80-Bus News

  

September-October 1983, Volume 2, Issue 5











Page 61 of 67











repro

61

More about databases by D.R. Hunt

THE SIMPLE BIT

Having read the title and having been put off by ‘databases’, a little diversion for starters. Time and again newcomers to BASIC are stumped by the need to look up things in databases. The first problem is that they don’t know what a database is, and secondly, when they find out, they get frightened of it. If this sounds like you, read on, otherwise, skip to the harder bit.

I don’t know why, but when beginning to learn programming in BASIC, most people prefer to leave arrays very strictly alone. I know I was like that when first confronted with an array when I actually laid hands on a Nascom BASIC (was it really all those years ago?). I even went to considerable lengths to program around them. Yet in truth, an array variable is just like any other variable except a bit more versatile. The main problem lies in visualising arrays. I explain to people thus:

‘A single dimensional array is easy to picture. Imagine a single row of pidgeon holes numbered 0 to n, where n is as big a number as the number of pidgeon holes required. Anyway, there are these pidgeon holes, and this row is called P (for pidgeon), so PO is the first pidgeon hole, P1 is the second pidgeon hole, up to Pn where n is the highest numbered pidgeon hole. Got that? Ok. Now lets indulge in a bit of lateral thinking (‘cos it’s row, remember), well, lets call the whole row P, and refer to the numbers of the pidgeon holes by the same numbers as before, but put the numbers in brackets to indicate that the numbers refer to the individual pidgeon holes while the ‘P’ refers to the row. So each pidgeon hole is now called P(O) through to P(n). Ok. Now that’s the easy bit. Now let’s add another row of pidgeon holes beneath the existing row P. We can’t call this P, ‘cos the other one is called P, so by stretching the imagination we’ll call this one Q. Now notice, Q(0) is directly beneath P(O), and Q(n) is directly beneath P(n). We now have two ‘one dimensional’ arrays. We can add as many one dimensional arrays as we need for any job. The important thing is the pidgeon hole (n) in one array is always directly related to pidgeon hole (n) in any other one dimensional array. Now there are such things as two dimensional arrays, best imagined as areas of squared wall paper, or three dimensional arrays, looking like lots of cubes arranged into box shapes. After three dimensions, my imagination gives up, but having grasped three dimensional arrays, n dimensional arrays aren’t too difficult to use, even if you can’t imagine then.’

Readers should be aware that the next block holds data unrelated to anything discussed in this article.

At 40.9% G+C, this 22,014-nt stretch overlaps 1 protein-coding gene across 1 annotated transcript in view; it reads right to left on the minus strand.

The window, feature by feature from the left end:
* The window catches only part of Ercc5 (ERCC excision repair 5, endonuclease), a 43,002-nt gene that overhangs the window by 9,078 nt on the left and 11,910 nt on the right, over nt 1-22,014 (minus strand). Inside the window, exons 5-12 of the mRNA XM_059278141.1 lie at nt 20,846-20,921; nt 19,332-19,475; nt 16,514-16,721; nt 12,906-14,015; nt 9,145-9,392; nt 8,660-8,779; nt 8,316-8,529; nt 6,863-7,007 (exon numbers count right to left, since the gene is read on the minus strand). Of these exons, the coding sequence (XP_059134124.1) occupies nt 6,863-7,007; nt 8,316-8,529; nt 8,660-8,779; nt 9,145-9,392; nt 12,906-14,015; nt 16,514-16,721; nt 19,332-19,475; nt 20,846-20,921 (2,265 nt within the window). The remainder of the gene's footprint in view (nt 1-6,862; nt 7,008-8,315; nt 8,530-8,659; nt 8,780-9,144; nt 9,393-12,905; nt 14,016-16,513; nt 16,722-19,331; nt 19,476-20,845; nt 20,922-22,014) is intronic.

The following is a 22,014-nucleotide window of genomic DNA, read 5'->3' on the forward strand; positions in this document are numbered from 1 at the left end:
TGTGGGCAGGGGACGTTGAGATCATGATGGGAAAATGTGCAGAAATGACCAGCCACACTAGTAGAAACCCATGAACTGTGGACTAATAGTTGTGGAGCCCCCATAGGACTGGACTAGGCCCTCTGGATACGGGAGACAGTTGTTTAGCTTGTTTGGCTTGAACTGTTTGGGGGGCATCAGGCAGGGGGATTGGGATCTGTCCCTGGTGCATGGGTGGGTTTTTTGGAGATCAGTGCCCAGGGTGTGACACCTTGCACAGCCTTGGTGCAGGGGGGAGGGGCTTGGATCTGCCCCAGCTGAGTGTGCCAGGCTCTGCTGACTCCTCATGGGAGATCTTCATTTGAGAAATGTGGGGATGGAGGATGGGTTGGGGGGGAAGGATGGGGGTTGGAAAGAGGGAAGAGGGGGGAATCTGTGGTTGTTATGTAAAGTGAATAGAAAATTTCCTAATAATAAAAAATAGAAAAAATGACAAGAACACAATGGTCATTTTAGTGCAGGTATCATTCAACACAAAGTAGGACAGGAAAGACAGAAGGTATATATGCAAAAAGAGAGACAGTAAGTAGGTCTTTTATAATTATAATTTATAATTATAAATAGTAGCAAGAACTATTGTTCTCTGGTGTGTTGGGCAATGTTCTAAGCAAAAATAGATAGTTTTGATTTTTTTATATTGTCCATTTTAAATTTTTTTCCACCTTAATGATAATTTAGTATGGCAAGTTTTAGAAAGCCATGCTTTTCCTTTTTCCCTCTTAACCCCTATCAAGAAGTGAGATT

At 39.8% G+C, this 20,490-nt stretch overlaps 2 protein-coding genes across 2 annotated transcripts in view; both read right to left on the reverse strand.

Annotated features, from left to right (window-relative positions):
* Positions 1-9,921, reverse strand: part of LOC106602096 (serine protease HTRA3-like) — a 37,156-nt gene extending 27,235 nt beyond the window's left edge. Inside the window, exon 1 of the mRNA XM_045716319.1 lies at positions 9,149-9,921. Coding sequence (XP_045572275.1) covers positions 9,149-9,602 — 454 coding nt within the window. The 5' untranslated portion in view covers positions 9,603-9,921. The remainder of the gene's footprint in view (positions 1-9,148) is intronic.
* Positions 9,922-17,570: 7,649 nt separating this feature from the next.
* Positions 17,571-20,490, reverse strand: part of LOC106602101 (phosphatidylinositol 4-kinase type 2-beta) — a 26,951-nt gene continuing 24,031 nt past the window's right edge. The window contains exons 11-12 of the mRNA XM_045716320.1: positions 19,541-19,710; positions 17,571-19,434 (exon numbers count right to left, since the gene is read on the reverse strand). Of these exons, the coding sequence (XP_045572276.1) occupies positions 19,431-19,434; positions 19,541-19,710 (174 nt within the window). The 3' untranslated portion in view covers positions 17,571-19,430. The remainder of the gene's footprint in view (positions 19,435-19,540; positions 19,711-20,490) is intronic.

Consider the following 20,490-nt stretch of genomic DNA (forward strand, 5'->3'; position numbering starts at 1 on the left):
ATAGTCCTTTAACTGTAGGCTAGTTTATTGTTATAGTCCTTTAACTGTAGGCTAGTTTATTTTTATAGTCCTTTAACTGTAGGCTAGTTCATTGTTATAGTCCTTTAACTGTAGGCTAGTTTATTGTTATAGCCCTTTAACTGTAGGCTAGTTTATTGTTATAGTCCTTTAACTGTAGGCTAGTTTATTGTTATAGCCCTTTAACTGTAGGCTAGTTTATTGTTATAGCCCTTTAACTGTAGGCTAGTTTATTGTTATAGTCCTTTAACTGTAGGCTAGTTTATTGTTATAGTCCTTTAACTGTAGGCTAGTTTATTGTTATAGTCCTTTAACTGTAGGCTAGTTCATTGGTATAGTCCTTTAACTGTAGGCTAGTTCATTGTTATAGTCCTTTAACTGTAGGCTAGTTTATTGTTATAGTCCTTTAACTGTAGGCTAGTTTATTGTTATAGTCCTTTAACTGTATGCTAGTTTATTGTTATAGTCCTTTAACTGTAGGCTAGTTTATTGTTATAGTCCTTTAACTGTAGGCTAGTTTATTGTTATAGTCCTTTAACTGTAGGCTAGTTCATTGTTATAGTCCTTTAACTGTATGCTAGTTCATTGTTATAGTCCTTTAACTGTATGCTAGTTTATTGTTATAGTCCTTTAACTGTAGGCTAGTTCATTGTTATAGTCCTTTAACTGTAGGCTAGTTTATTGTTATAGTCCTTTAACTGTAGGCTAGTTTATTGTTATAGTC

Well, back to the simple database lookup bit, lets go for a telephone directory. All very simple, we use two one-dimensional arrays, one containing the names to be looked up and one containing the appropriate telephone number. The only pre-requisite for this sort of program is the necessity of being able to save and reload string arrays. Now watch out for this one, Nascom 8K BASIC has severe problems in this area as it can’t save and reload string arrays. A number of ingenious solutions have been published in early editions of INMC80 so it’s back into the archives if you want to use this program with Nascom BASIC.


This is an OCR’d version of the scanned page and likely contains recognition errors.











Page 61 of 67